(3) Collection Profiles "Shorter, descriptive or even narrative pieces that highlight items or collections of interest." Example: Historic Children’s Literature Collection by Catherine Dack
(4) Engagement "Reflective pieces that focus on a broad range of engagement activities, from the professional’s perspective. These can be case studies, or ‘think pieces’ on particular skills or techniques" Example: 'Giving Peace a Chance': Archives Engagement at LSE Library, by Debbie Challis & Daniel Payne
The book is part of the Academic Book of the Future: BOOC (Books as Open Online Content) project https://ucldigitalpress.co.uk/BOOC/
Photo by Sheila Webber: non-virtual books and programmes, 2021

Winner of the The Leading Light FestivIL 2021 Award #FestivIL @InfoSchoolSheff

The winner of the Leading Light FestivIL 2021 Award for "Creating innovative information literacy teaching or services" (which award was sponsored by my department, the Information School, University of Sheffield) was Hazel Glasse. The nomination said
"Hazel Glasse has been the driving force behind one of the most impactful IL projects Derby has undertaken in recent years — the ‘hungry robot’ virtual induction activity. It started life as a physical zombie-themed escape-room, introducing students to the library and using/finding online resources. Just in time for the pandemic, Hazel began working to convert the escape room into a virtual tool. This involved a huge amount of design and script work, liaison, testing and planning on Hazel’s part. This virtual induction has been accessed thousands of times, and is now one of the primary induction tools, proving a fantastic way to introduce students to both the resources and library, at a time when they could not be onsite themselves. Hazel frequently diminishes her own achievements but this is definitely something that should be celebrated, as it was all entirely her creation, and the finished product is incredible."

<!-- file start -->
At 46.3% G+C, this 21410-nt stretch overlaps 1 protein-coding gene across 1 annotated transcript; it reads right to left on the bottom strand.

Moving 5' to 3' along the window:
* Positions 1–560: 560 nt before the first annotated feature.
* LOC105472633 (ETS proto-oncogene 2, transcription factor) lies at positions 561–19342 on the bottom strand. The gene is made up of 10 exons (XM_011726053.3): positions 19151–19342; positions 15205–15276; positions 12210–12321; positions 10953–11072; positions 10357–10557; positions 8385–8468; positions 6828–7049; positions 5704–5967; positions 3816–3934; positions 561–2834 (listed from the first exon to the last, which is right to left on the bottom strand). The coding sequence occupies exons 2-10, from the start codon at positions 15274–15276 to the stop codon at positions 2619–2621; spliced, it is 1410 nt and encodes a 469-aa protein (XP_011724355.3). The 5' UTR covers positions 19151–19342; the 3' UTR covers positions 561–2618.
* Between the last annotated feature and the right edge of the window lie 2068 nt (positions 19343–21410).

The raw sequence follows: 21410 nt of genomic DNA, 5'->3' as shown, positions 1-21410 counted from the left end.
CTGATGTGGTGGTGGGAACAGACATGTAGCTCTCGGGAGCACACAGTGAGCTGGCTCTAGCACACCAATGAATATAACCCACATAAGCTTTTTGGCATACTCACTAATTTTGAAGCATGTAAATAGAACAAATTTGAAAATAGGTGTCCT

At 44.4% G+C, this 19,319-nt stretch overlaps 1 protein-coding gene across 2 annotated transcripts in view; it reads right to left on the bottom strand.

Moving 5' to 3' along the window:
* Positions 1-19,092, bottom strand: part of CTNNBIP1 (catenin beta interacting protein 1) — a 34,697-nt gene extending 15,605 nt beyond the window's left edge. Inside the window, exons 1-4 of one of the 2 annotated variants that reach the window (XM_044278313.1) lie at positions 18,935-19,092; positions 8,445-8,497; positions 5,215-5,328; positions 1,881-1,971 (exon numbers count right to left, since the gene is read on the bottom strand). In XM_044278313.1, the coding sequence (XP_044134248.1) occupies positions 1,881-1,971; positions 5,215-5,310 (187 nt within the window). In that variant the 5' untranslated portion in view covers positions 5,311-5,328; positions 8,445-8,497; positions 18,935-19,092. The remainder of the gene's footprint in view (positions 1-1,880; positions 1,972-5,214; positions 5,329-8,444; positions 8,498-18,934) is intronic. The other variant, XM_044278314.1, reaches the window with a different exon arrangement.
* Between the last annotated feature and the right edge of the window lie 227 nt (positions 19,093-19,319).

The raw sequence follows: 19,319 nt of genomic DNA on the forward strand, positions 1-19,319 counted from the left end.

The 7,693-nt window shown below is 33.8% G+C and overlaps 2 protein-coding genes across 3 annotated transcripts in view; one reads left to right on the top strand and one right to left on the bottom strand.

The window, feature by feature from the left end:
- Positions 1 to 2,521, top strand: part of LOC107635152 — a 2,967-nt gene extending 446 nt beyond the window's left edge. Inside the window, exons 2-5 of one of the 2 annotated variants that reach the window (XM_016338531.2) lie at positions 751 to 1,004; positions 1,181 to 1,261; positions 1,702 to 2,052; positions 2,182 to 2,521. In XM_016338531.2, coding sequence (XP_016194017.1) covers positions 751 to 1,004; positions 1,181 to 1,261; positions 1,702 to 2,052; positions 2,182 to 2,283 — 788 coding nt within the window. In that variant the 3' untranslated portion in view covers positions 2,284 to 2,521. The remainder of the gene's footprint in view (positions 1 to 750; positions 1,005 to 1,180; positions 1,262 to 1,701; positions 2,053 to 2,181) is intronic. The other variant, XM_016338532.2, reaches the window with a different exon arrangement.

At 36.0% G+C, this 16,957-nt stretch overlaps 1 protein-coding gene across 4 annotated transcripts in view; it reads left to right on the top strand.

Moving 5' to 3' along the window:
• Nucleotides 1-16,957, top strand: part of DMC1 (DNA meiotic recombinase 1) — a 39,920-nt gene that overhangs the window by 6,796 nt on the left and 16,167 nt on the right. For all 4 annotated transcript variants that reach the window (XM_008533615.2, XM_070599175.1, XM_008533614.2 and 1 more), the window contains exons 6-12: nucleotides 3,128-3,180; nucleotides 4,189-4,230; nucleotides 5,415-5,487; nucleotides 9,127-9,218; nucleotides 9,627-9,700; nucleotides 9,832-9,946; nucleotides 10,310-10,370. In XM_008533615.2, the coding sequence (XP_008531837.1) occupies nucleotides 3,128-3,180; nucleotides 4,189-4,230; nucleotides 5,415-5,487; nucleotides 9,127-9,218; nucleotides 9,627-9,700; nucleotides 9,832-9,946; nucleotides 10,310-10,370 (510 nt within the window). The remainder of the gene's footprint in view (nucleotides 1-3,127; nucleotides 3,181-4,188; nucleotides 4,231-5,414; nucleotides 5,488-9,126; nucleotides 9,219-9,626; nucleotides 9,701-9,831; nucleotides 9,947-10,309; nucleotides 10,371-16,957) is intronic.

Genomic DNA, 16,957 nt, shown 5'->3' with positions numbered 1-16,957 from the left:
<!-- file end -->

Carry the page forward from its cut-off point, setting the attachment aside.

You can find the Hungry Robot here https://libguides.derby.ac.uk/hungryrobot and there is a presentation by Glasse, given at LILAC 2019 Escaping the library induction: a game based learning approach to developing students’ library skills  You can find information about the other award nominees here.

Monday, July 19, 2021

Liber quarterly recent articles: open journals as teaching tools

Open access journal Liber Quarterly has moved to https://liberquarterly.eu/index Recent articles include:
- Koskinen, K., Roinila, M., & Syvälahti, K. (2021). Open Journal Systems as a Pedagogical Tool to Teach and Learn Scholarly Publishing: The Helsinki University Library Experience. LIBER Quarterly: The Journal of the Association of European Research Libraries, 31(1), 1-17. https://doi.org/10.18352/lq.10375 "Editori is an open journal service at the University of Helsinki designed with an educational focus, providing simultaneously a contribution to the rising trend of university-based and library-based publishing. We show how this service, based on Open Journal Systems (OJS), can be applied as a pedagogical tool for teaching scholarly publishing skills to university students."